French study reports maternal exposure to magnetic ﬁelds is not associated with adverse pregnancy outcomes
Migault et al
Environment International, 2018
This was a French cohort study investigating a possible relationship between maternal exposure to extremely low frequency magnetic fields (ELF MF) and the risk of moderate preterm birth or small size for gestational age at birth. The cohort included 18,329 infants born in 2011 from 33 weeks of gestation. The study examined the cumulative ELF MF exposure of the mothers both at home and at work. Exposure to participants was categorised at work by a job exposure matrix (JEM) and at home by previous measurements. The study reported no statistically significant association at any cumulative exposure level. The authors concluded that there was no evidence of an association between cumulative ELF MF exposure and moderate preterm birth or a baby being small for their gestational age at birth.
A similar UK cohort study (de Vocht et al 2014) examined residential proximity to magnetic fields and the association with low birth weight and preterm birth. This study included 140356 births. The authors reported no statistically significant changes in either birth weight or rates of preterm birth associated with magnetic fields. A 2015 review by the Scientific Committee on Emerging and Newly Identified Health Risks concluded there is no evidence that fetal exposure to ELF magnetic fields is associated with adverse developmental outcomes.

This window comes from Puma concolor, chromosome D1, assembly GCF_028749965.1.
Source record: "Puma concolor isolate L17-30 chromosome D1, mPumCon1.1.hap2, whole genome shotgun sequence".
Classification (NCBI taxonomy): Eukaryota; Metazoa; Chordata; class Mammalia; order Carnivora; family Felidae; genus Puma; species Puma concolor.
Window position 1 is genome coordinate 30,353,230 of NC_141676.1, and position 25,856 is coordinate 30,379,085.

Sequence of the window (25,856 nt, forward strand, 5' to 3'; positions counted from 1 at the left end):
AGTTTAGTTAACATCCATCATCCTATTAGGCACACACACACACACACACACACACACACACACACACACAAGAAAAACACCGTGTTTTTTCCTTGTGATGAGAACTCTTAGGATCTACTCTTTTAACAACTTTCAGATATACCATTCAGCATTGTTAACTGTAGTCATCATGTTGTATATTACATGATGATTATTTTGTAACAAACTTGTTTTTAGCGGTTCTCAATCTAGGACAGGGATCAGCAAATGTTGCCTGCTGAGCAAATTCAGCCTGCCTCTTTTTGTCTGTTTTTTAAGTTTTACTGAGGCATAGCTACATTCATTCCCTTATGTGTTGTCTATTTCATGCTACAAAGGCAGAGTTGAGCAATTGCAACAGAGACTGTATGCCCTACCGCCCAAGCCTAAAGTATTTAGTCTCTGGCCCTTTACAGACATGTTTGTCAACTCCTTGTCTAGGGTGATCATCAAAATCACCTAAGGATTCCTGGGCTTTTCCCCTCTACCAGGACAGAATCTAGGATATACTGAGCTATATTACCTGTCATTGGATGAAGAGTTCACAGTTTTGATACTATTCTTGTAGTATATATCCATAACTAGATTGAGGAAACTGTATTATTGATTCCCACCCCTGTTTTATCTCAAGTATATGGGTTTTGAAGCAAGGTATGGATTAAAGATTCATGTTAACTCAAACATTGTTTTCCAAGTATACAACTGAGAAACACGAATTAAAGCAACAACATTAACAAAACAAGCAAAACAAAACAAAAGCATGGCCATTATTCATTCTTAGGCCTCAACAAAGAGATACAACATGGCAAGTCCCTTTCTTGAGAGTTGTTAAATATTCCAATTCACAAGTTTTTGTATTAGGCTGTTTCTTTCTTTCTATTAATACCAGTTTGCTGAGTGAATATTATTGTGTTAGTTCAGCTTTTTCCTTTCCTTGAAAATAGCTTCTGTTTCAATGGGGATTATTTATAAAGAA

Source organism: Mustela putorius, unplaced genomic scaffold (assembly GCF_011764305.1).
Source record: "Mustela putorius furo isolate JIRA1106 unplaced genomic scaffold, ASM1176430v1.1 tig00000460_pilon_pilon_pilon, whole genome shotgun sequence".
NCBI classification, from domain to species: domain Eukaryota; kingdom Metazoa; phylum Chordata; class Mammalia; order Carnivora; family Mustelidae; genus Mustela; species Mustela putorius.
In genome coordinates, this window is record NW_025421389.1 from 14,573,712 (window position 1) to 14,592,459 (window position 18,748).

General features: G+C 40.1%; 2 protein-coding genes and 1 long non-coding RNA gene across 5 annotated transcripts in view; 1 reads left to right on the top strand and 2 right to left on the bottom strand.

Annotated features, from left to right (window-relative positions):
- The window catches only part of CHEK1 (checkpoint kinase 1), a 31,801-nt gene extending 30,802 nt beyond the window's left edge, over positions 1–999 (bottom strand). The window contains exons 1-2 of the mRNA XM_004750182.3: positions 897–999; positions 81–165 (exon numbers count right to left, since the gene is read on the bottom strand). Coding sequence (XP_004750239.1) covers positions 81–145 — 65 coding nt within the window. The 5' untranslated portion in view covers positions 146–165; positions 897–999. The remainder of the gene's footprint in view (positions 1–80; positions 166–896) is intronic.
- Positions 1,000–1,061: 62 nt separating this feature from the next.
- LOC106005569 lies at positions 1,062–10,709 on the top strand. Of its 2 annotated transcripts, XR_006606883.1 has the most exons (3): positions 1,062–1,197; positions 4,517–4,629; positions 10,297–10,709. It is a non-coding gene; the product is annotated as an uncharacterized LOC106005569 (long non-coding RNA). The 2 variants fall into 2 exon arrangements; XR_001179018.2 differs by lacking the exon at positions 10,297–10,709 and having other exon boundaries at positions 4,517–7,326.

Is perception key in predicting health symptoms? A study of perceived and modelled environmental exposures.
Martens et al
Science of the Total Environment, 2018
This was a cohort study that examined the association between health symptoms and perceived and actual modelled environmental exposure of the participants. The environmental exposures included in the study were radiofrequency electromagnetic fields (RF EMF), noise and air pollution. The study originally in 2012 had 14,829 participants, however, in the 2015 follow-up only 7905 people responded. Perceived exposure was assessed using questionnaires in which participants self-assessed the extent to which they believed they were exposed to RF EMF on a scale of 1 to 6. The participants also completed questionnaires to assess their non-specific symptoms, sleep disturbances and respiratory symptoms, respectively. Lastly, the RF EMF exposure at each participant’s residence was modelled as either high (above 0.050 mW/m2) or low (below 0.050 mW/m2). The study found that the modelled RF EMF was not associated with any health symptoms. However, the perceived RF EMF exposure was associated with higher health symptoms in all categories. The authors suggest that when examining environmental exposure symptoms it is important to examine the perception of exposure to avoid bias when attributing health effects.